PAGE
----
3000 Individual Talks CE: The Role of Participatory Technology in Understanding Identity and Challenging Injustice
12527 Ind Talk CE:First in our Families: Digital Storytelling and First Generation College Students
Organizer: Jane Van Galen
This talk reports on a study that explores digital storytelling and social media as a means of enabling greater voice, visibility, equality, and agency for First Generation College students in the U.S. In digital storytelling workshops held at four campuses across the country, marginalized students crafted first-person stories weaving images, video, sound, and silence to craft multimedia pieces about pride, growth, resilience, anger, tenacity, doubt, shame, and discovery as they navigate the economic, cultural and social barriers to access to higher education.
Working at the intersections of art, sociology, democratic education and storytelling, participants collaboratively re-examined their own narratives of educational success as they developed counter-narratives to the deficit-laden language of much of the academic literature on First Generation students.
Students then screened their digital stories at public campus events and disseminated them via social media and a project website. As these stories name the political, emotional, and intellectual work of claiming one’s place in college against barriers placed in their way, we are inviting all stakeholders to imagine new means for making college more inclusive.
Finally, each storyteller was interviewed about how writing and mediating a personal narrative of Being First affected their sense of agency and identity and their contributions to broader discourse about equity in college.
In screening two stories followed by open discussion, this talk with examine digital stories as mediated authoring within contested social and cultural spaces.
This project is a partnership between a university faculty member located on the west coast (who facilitates the workshops) and a national non-profit focused on eradicating class barriers and class privilege, headquartered in Boston.
12582 Ind Talk CE: Young British Muslims, Youth Media, and ‘Justice-Oriented’ Citizenship
Organizer: Alicia Blum-Ross
Drawing on two years of ethnographic fieldwork with participatory filmmaking projects for young people in London, this short presentation explores the competing understandings of ‘citizenship’ that emerged within an initiative for young British Muslims. Funded by the UK government’s ‘Preventing Violent Extremism’ program, this media production project was conceived around a normative concept of ‘participatory citizenship’ (Westheimer and Kahne 2004) in which the young people were invited to take part in pre-sanctioned civic pathways. Instead, some of the participants chose to act as ‘justice-oriented’ citizens (ibid) in providing a challenge to the very premise of the project itself by exploring forms of protest outside of the formal political process. This included, in their final film, a discussion about the rationale for joining the armed jihad and whether this can be conceived of as legitimate a form of protest.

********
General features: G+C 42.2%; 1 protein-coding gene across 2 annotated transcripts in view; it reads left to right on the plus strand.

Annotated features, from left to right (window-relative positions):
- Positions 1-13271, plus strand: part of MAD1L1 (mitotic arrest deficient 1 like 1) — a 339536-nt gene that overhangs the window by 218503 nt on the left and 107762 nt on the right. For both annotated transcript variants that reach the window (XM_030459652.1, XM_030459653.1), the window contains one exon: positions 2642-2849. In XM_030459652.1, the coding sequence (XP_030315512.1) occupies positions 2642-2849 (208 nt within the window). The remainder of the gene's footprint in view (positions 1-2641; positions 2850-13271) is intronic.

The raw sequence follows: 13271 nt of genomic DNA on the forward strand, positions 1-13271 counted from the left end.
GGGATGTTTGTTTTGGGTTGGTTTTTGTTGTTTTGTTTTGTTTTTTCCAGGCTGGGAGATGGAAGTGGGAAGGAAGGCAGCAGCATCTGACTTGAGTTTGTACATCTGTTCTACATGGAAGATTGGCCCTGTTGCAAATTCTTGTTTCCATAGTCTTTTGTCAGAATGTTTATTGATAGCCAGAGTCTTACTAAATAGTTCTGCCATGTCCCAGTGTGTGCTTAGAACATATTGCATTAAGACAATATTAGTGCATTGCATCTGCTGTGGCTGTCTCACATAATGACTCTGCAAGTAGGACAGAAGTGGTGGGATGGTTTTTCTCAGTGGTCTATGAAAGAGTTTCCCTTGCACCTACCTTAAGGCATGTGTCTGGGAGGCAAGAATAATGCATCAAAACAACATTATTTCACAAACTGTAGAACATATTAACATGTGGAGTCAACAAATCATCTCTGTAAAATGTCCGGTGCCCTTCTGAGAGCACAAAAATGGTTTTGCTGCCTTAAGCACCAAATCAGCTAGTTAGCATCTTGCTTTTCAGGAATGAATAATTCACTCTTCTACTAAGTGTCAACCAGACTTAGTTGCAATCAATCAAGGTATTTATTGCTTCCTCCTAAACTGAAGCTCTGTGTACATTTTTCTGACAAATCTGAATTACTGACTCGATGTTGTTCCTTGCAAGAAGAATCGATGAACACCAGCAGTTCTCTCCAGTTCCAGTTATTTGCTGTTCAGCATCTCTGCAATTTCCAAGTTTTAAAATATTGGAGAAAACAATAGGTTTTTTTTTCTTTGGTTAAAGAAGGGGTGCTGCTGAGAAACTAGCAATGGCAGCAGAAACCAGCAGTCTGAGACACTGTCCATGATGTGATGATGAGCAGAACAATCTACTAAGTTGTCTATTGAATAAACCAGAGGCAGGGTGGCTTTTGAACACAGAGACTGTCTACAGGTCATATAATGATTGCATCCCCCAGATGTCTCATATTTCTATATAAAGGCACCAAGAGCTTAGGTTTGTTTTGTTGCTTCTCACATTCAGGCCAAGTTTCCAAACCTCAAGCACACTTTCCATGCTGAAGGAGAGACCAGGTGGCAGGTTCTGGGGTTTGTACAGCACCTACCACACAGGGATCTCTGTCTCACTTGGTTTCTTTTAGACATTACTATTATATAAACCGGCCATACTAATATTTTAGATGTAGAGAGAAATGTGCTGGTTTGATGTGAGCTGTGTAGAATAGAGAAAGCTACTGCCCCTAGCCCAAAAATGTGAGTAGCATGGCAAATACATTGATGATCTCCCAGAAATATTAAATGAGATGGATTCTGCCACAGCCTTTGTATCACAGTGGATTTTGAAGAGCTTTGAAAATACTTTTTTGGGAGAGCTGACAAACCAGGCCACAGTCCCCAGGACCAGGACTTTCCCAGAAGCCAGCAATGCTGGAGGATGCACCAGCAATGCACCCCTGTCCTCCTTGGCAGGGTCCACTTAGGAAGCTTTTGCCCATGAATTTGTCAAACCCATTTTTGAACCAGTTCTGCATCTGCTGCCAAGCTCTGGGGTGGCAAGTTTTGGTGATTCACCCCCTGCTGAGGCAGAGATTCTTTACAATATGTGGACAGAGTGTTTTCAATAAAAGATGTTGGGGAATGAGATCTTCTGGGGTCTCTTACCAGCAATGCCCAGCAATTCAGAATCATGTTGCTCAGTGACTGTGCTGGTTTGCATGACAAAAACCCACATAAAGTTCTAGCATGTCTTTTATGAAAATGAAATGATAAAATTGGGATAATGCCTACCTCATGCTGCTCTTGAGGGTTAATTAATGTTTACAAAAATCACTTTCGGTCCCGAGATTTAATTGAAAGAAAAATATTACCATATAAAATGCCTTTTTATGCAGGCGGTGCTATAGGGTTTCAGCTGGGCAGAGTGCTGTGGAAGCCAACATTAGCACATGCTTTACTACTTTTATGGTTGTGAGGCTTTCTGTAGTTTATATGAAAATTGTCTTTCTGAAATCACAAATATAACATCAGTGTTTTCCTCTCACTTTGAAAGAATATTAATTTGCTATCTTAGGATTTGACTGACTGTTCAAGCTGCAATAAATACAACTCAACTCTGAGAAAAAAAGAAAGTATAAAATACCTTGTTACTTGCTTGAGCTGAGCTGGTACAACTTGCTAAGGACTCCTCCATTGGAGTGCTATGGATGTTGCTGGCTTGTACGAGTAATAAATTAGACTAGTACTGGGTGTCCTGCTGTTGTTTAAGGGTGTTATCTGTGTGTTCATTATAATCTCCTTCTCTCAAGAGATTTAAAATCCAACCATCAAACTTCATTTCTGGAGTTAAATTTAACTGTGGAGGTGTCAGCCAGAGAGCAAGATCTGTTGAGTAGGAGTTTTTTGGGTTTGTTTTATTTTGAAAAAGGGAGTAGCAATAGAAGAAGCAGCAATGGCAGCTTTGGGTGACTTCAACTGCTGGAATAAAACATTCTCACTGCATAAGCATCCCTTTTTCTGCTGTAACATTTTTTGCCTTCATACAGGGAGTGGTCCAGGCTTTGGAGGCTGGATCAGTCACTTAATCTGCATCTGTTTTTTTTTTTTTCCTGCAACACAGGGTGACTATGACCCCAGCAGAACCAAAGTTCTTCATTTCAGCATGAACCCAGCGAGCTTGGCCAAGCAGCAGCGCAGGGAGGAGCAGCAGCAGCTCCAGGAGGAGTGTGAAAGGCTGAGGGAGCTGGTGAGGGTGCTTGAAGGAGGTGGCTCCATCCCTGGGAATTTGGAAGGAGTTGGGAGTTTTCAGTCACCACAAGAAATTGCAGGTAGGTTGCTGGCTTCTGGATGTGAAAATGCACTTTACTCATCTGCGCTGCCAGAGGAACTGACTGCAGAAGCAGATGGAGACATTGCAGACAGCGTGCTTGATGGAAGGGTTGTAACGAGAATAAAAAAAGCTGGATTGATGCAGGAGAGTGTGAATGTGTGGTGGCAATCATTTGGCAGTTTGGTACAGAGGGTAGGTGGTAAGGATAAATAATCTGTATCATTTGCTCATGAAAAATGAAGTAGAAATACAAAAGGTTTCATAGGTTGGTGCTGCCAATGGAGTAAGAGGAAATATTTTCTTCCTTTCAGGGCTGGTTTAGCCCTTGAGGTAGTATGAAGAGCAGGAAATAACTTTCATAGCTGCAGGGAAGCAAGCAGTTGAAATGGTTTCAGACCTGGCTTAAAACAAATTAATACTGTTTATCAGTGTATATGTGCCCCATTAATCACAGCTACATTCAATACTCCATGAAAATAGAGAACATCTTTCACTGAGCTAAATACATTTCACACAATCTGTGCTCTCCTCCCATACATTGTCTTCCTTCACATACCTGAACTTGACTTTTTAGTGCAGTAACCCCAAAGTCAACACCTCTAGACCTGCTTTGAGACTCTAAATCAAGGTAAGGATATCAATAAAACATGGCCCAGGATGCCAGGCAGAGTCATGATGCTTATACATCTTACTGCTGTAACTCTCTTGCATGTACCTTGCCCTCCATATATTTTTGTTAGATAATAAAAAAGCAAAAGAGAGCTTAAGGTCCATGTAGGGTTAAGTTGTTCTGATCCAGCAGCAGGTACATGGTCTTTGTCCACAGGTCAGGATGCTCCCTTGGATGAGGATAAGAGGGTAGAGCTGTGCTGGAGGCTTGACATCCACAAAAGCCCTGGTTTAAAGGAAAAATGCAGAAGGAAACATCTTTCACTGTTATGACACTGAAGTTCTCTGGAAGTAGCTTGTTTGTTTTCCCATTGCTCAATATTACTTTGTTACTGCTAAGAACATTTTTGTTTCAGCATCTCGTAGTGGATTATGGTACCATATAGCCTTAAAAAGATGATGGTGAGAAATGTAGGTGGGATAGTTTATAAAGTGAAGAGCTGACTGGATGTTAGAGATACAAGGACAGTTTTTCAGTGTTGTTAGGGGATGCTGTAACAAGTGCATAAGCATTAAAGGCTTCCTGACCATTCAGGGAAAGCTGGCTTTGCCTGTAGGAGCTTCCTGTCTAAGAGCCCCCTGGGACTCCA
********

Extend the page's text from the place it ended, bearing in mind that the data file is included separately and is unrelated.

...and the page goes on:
Here I argue that participatory media offer distinctive technical, social and creative affordances through which possibilities for civic engagement can be explored. However, this case study underscores the ways in which youth media projects are discursively positioned within funding regimes and oriented towards audiences that privilege specific forms of storytelling and youth subjectivity. This example demonstrates the potential for youth media to offer young people an opportunity to ‘speak truth to power,’ but also evidence for the potential pitfalls for such a process.
12777 Ind Talk CE: I, Too, Am Here: Digital Youth Challenging Racial Microaggressions
Organizer: Diana Lee
Launched in March 2014, “I, Too, Am Harvard” is a photo campaign featuring portraits of over 50 black and mixed race students at Harvard College holding up dry-erase boards with handwritten examples of racist comments, microaggressions, talk-balk messages, quotes, and other responses to difficult interpersonal and institutional interactions they’ve experienced as students at Harvard College. This powerful youth-created and youth-led counter-narrative challenges complex issues such as post-racial ideologies, tokenism, the myth of meritocracy, color blindness, devalued and dismissed perspectives, stereotypical exchanges, and other problematic everyday interactions. The campaign deeply resonated with many people and rapidly spreading across the Internet, inspiring minority students on over 30 campuses across the country and world to create and share similar projects, and even garnered the attention of the White House.
This is just one example of connected young people harnessing the power of social media to shed light on the kinds of institutionalized and interpersonal racism people of color face on a daily basis. Young people are increasingly using the Internet – through blogs, spoken word and satirical performance videos, hashtags, social media movements, and more – to connect and organize online and offline, using whatever tools and resources they have to actively participate in their world, including challenging, learning, and teaching about race in the U.S. and beyond.
How can educators and researchers understand and highlight these engagements and what can be done to foster their educational and empowering potential?